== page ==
Chapter 2 Critical Thinking Activities
You can review additional information regarding these answers in the corresponding section in which the Critical Thinking activities appear.
Critical Thinking Activity Section 2.2a
Before administering the medications with similar mechanisms of action, the nurse should notify both providers to clarify the orders and advocate for patient safety.
Critical Thinking Activity Section 2.2b
The nurse should provide verbal education regarding when to take medication, side effects to watch for, and potential adverse effects. The patient should also be educated on any restrictions related to diet, over-the-counter medications, and herbal supplements.
Critical Thinking Activity Section 2.3a
The nurse should clarify the medication order with the provider before administration because pneumonia is not listed as an indication for levofloxacin in the Black Box Warning. Notification of the provider and the provider’s response should be recorded in the patient’s medical record.
Critical Thinking Activity Section 2.3b
1.The nurse should educate the patient that medications should never be shared with others. Sharing medications is not only illegal but also dangerous. The nurse should describe the dangers to the patient, including potential drug interactions, dietary interactions, loss of consciousness, or death if inappropriate drugs or dosages are used.
2.An impaired nurse may endanger the lives of their patients or harm themselves. It is a nurse’s professional and ethical responsibility to report a colleague’s suspected drug use to their nurse manager or supervisor and, in some states or jurisdictions, to the board of nursing.
Critical Thinking Activities Section 2.3c
1.The five rights the nurse checks before administering any medication include right patient, right medication, right dose, right route, and right time. Checking allergies and the expiration date of the medication are also included when checking the five rights.
2.Nurses confirm patient identification prior to administering medication by asking the patient their name and date of birth, checking the patient’s identification band, and by scanning bar codes on the medication and patient’s armband. In long-term care settings where patients don’t wear armbands and may not be able to recall their name and date of birth, the nurse may use alternative methods of identification, such as using a patient’s picture in the medication record or asking another staff member to confirm the patient’s identity.
3.Prior to the administration of morphine, an opioid medication, the nurse should assess the patient’s pain level, level of consciousness, respiratory rate, and oxygenation status. If the patient exhibits a decreased respiratory rate, decreased oxygenation level, or an increased sedation, the medication should be withheld and appropriate interventions implemented.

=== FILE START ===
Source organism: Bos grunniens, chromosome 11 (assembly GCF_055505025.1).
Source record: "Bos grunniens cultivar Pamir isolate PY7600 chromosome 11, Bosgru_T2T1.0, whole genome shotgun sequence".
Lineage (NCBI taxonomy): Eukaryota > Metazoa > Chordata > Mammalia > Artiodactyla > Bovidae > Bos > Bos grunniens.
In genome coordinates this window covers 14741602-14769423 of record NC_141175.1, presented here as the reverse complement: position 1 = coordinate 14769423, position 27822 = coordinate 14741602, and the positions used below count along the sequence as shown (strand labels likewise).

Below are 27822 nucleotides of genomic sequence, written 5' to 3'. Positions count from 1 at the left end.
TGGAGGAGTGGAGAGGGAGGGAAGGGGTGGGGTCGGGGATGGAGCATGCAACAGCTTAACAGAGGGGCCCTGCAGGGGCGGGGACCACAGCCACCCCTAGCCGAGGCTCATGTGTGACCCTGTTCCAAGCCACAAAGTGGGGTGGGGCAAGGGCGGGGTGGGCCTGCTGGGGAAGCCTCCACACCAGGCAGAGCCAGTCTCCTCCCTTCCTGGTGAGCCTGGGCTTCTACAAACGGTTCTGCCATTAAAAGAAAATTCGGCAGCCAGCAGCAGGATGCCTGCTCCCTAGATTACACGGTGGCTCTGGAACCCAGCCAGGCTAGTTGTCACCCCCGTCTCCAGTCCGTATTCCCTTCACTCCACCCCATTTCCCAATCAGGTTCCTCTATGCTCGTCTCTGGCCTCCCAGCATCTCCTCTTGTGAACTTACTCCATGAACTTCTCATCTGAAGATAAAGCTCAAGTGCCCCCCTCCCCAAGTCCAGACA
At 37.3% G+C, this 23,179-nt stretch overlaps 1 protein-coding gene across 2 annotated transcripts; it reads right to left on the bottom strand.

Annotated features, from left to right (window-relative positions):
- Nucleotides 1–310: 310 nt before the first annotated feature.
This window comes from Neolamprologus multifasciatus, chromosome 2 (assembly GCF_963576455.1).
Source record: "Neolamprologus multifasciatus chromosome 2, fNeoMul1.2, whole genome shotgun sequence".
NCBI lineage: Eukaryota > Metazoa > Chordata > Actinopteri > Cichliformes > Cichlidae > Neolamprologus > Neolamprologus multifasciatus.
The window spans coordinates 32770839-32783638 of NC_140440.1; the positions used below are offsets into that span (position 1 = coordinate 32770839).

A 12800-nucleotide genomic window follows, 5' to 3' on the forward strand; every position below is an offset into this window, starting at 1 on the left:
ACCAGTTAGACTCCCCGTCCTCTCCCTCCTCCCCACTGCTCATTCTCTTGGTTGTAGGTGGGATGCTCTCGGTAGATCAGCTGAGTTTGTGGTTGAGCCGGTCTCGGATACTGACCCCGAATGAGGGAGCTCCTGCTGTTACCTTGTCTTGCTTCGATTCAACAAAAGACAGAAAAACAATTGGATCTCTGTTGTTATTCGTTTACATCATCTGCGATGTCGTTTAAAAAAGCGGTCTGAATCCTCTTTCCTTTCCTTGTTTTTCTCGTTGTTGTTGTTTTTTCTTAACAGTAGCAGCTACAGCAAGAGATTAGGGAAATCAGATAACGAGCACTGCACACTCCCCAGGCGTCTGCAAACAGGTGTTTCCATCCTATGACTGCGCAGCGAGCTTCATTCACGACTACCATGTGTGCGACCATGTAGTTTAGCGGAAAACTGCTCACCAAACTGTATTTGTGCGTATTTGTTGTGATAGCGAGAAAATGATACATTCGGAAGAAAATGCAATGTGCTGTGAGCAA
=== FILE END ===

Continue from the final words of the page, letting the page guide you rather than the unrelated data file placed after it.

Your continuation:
4.After administering an opioid medication, the nurse should evaluate the effectiveness of the medication in treating the pain, as well as continuing to monitor respiratory rate, oxygenation level, and sedation status.
5.The nurse should teach the patient about common side effects, such as constipation and drowsiness.
6.The shift handoff report should include the location of the patient’s pain, the reported pain level, pain medications administered during the shift, the time of medication administration, and the patient’s response to the medication.
Critical Thinking Activity Section 2.3d
The colleague can share information about the Professional Assistance Procedure in Wisconsin that provides support to nurses who are committed to their own recovery. It is important to emphasize that the nurse jeopardizes patient safety when practicing under the influence of a substance.
Critical Thinking Activity Section 2.4
The nurse should suggest the mother obtain an oral syringe from the pharmacist to ensure accurate measurement of the medication. Errors can occur when families use spoons in their home to administer medication.
Critical Thinking Activity Section 2.5a
The nurse can use alternative sources of medication information when the patient cannot recall their home medication and it is not available in the electronic medical health records. A common intervention is to ask the patient to bring all of their medications to their appointment, including prescribed medications, over-the-counter medications, vitamins, and herbal supplements. Family members, such as a spouse or adult children, can also provide valid information with the patient’s permission. After determining the patient’s current medications, the nurse should print a copy of the list of medications and instruct the patient to bring it with them to all of the heath care providers and update it as needed.
Critical Thinking Activity Section 2.5b
In addition to verifying the 5 rights of medication administration, the nurse should confirm the blood glucose level, insulin type, concentration, and the date the insulin vial was opened. The nurse should draw up the dose and confirm correct dosing with another RN prior to administration. The nurse should be aware of onset, peak, and duration of action and monitor for potential side effects such as hypoglycemia.